The Kouros of Apóllonas is one of the first monumental statues in Greece. For more than fifty years, such larger than life statues were made of all Greece only on Naxos: The island played a very important role in the development of Greek marble sculpturing. From Naxos numerous statues were exported to other parts of Greece. Also, the technique of marble processing spread from here: Not only statues of Naxian marble are found in many parts of Greece, but also statues of local marble in naxian style.
The art of marble processing and the making of statues has a particularly long tradition on Naxos. In the early Bronze Age, in the third millennium BC, Naxos was an important center for the production of the famous Cycladic idols, small, abstracted, carefully crafted marble statuettes. The fact that Naxos was a pioneer in the development of marble sculpturing is not only related to the good marble of the island, but also the emery which is unique to the island. We know that the emery was used during the Bronze Age for the processing of marble: The early sculptors used for example emery powder to hollow out and smoothen their work.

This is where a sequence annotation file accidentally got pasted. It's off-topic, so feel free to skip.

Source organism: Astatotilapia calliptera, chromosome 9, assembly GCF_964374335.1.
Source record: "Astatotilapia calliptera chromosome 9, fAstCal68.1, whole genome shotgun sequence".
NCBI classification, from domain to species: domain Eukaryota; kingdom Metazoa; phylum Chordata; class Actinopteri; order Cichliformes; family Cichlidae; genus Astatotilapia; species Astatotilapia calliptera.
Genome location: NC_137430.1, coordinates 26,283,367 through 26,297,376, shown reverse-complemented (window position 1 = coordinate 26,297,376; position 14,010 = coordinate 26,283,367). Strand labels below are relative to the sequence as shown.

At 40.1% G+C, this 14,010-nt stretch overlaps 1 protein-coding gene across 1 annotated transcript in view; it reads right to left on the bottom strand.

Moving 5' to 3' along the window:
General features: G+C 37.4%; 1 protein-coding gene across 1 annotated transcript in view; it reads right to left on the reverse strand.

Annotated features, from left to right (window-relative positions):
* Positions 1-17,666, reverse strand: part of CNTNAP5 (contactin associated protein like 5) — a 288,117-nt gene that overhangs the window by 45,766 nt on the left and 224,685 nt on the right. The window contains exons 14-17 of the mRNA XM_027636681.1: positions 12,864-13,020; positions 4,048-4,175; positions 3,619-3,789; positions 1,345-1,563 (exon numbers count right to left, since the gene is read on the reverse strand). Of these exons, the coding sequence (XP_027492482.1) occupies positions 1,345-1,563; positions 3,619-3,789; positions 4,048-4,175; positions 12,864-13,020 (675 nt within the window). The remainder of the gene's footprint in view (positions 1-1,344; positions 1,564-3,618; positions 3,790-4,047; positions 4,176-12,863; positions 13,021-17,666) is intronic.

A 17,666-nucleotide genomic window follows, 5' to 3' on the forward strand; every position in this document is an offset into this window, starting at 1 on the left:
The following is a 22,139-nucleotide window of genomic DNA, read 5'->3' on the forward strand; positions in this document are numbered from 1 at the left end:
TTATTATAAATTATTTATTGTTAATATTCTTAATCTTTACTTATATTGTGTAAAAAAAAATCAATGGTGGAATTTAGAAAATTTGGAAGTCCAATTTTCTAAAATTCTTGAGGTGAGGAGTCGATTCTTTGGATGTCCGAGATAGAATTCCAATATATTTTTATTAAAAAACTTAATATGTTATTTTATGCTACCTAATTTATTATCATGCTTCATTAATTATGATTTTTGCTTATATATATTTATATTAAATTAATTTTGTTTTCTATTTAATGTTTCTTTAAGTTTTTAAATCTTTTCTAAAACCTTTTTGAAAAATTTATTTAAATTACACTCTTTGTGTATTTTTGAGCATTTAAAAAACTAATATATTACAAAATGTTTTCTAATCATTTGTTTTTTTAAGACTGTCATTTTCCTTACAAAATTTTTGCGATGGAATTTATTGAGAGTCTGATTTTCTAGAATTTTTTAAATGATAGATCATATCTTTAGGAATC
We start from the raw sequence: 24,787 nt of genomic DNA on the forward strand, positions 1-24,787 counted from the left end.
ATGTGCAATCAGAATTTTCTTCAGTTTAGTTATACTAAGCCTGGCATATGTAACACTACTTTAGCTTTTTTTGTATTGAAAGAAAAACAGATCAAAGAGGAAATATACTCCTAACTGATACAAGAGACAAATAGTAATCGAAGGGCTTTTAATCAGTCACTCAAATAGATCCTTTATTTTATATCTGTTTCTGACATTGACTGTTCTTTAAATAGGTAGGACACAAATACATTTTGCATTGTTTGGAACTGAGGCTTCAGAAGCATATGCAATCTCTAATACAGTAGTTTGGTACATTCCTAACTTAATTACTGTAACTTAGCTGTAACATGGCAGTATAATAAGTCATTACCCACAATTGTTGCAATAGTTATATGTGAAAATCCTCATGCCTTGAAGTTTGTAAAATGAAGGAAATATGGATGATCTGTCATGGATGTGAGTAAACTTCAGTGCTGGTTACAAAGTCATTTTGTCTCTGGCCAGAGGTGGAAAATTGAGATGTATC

The Naxian marble sculpturing is based on the Egyptian techniques of sculpturing, as can be seen with the Kouros of Apóllonas. Many features of the statue coincide with those of Egyptian statues, such as the proportions, the leg position (left leg a bit forward), the arm posture (to the elbow close to the body, then angled), the head posture (face exactly forward) and the hairstyle (resembles the typical Egyptian style). Almost all the early Greek figures are designed in this way, while the later figures abandon the strict posture and become “mobile” (for example, the Kouros in Mélanes, which retains some aspects of the early “Egyptian” posture, but stands in a much looser way).
The Kouros is very similar in body posture to the early Egyptian sculptures.
Other important Naxian sculptures were also designed after Egyptian models, so the famous Lions on Delos and the Sphinx in Delphi. The similarity with Egyptian monuments is sometimes so great that one must assume that the Naxian sculptors had travelled personally to Egypt and seen the originals with their own eyes.